How to Argue With Your Partner—in a Healthy Way

This article is an excerpt from the Shortform summary of "Emotional Intelligence" by Daniel Goleman. Shortform has the world's best summaries of books you should be reading.

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We all have arguments with our spouses and partners, husbands and wives, boyfriends and girlfriends. Fights are a natural part of relationships. But how do you have a healthy argument, and not a toxic one? Learn the secrets to having great arguments with your partner.

General Ideas on Healthy Conflict in Relationships

Broadly speaking, men and women need different advice to help improve their marriages.

For men: 

  • Try not to avoid conflict. When issues are left unacknowledged, the emotions around them intensify, the pressure builds, and the situation could explode. 
  • Remind yourself that if your wife brings up a complaint or disagreement, it might be her way of trying to improve the relationship–it might be an act of love. Anger or discontent with one of your actions is not necessarily a personal attack, it just means your wife has strong feelings about the issue. 
  • And if you do enter into a disagreement, be wary of offering up a solution too soon. Women, in general, are looking for their feelings to be heard and understood first–if you jump into a solution too soon, it suggests that her feelings don’t matter and aren’t important.

For women: 

  • Avoid criticizing your husband’s character. You can raise issues with an action they took or something they did, but don’t turn it into a black or white statement on their personhood. Identify the action and why it’s emotionally distressing to you, and it helps to put any complaints into a larger context of love for your husband and desire to improve the relationship.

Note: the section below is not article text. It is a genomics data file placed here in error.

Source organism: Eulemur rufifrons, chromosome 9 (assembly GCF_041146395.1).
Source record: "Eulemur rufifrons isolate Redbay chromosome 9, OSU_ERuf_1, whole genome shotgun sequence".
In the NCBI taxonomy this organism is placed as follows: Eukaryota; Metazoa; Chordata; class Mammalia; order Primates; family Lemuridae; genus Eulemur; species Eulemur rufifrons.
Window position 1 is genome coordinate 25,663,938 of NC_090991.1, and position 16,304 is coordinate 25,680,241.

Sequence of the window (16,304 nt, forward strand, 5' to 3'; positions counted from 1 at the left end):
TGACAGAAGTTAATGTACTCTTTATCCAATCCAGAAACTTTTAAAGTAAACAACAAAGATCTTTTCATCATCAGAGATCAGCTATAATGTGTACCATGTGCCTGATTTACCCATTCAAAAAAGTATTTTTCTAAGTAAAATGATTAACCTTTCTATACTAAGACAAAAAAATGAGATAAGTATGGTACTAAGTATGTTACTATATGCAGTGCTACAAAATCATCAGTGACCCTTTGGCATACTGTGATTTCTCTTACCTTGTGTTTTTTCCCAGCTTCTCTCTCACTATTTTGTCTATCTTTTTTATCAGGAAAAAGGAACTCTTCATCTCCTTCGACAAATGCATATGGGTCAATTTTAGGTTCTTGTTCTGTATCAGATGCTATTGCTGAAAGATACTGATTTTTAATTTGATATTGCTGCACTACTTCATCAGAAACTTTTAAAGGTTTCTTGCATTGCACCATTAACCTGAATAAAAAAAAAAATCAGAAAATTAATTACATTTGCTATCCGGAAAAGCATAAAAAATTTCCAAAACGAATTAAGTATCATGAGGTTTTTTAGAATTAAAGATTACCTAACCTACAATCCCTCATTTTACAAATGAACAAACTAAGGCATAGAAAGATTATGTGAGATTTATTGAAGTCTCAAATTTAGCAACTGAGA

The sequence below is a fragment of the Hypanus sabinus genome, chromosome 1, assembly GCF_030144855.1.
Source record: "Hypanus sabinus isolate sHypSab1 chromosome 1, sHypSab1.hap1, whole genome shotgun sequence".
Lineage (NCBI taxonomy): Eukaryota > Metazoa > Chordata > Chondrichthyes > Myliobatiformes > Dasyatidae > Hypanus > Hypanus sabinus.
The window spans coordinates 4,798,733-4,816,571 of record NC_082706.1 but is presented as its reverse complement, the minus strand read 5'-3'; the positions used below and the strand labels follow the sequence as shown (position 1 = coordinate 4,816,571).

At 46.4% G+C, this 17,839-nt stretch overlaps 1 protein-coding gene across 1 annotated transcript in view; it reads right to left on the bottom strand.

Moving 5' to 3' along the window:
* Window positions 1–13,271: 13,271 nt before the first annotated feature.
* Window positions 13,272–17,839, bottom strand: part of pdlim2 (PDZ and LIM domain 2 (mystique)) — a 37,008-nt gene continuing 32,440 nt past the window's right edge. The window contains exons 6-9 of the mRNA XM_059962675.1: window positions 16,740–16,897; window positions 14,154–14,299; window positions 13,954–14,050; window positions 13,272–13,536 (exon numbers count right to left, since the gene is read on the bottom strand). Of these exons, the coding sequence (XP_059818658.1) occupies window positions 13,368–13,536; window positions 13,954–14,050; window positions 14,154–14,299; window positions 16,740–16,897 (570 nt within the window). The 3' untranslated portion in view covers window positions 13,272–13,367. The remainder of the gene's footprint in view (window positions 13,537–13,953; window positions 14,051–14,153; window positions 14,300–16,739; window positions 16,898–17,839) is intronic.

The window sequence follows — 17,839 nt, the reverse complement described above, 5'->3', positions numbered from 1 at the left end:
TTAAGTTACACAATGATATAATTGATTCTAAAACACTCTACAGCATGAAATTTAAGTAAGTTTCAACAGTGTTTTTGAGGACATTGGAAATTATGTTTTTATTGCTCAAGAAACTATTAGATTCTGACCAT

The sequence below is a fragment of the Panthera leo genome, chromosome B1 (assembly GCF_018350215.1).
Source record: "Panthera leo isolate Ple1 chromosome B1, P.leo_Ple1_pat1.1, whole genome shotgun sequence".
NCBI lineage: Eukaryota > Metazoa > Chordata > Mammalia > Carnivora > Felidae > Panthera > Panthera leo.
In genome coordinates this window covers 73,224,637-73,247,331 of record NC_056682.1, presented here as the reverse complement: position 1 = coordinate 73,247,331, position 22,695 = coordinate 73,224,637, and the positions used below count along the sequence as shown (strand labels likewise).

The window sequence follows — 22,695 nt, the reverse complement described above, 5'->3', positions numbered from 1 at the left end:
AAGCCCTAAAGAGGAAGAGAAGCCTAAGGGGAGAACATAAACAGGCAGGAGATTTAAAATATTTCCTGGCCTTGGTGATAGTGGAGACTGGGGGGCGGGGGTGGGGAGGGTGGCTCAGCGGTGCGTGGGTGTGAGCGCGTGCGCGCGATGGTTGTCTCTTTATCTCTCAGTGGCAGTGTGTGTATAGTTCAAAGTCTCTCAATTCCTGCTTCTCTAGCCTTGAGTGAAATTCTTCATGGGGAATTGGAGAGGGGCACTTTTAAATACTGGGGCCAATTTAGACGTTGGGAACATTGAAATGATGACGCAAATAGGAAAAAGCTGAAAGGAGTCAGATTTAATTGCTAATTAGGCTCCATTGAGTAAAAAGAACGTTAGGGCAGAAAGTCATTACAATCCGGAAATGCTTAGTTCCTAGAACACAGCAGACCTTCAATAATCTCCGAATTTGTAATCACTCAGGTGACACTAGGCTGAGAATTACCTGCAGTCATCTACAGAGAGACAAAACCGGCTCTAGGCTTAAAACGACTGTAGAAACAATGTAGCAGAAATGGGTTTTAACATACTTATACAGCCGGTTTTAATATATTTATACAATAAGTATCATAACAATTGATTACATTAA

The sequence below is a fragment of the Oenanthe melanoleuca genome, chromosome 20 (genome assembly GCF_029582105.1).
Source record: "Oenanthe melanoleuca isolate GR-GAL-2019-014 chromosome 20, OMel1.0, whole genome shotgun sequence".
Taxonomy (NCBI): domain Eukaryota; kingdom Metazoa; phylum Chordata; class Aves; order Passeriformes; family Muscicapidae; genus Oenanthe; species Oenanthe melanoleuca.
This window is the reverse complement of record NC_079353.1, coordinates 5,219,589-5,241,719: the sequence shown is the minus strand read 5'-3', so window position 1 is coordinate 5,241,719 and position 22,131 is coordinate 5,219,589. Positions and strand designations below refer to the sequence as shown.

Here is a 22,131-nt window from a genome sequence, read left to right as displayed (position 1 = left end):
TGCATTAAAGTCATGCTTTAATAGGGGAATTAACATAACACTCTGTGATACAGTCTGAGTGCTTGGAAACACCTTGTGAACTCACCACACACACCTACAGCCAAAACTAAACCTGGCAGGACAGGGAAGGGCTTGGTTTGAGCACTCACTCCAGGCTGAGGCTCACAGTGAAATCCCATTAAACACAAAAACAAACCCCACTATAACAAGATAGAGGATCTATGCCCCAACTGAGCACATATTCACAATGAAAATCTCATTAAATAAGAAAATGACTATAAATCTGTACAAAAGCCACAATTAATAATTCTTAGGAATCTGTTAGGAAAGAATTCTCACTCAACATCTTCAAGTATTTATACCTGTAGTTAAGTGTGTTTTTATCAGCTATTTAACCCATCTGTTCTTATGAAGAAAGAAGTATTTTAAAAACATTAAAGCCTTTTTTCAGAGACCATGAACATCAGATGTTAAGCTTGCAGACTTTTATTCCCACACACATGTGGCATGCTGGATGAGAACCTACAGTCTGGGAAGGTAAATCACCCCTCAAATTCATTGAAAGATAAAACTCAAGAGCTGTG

How to Have Good Arguments

Goleman offers some great general advice for couples looking to improve their relationship in the way they handle disagreements:

Stick to one topic. Sometimes, arguments about one thing turn into screaming matches about all the wrongs anyone has ever committed. Keep the discussion focused–this will help avoid personal attacks and resolve concrete issues.

Use the XYZ formula. X is the action, Y is how it made you feel, Z is what you’d prefer they did next time. “When you forgot to put gas in my car, it made me feel like you didn’t care about me. Next time you could do it first thing when you take my car, or at least let me know before I get home that you forgot.”

Give each person a chance to explain their perspective at the forefront. This will help resolve any fundamental misunderstandings right away before the argument has a chance to take hold. At the very least, it will give each person a chance to understand the other person’s point of view, which will make it more productive to continue discussing the issue.

Show your partner you’re listening. Most people in the throes of any emotional distress just want to be heard and understood. Empathy is an excellent reducer of tension. You can repeat the other person’s feelings back to them in your own words to confirm you understand them correctly. If you’ve misunderstood their feelings, you can try again until you get it right.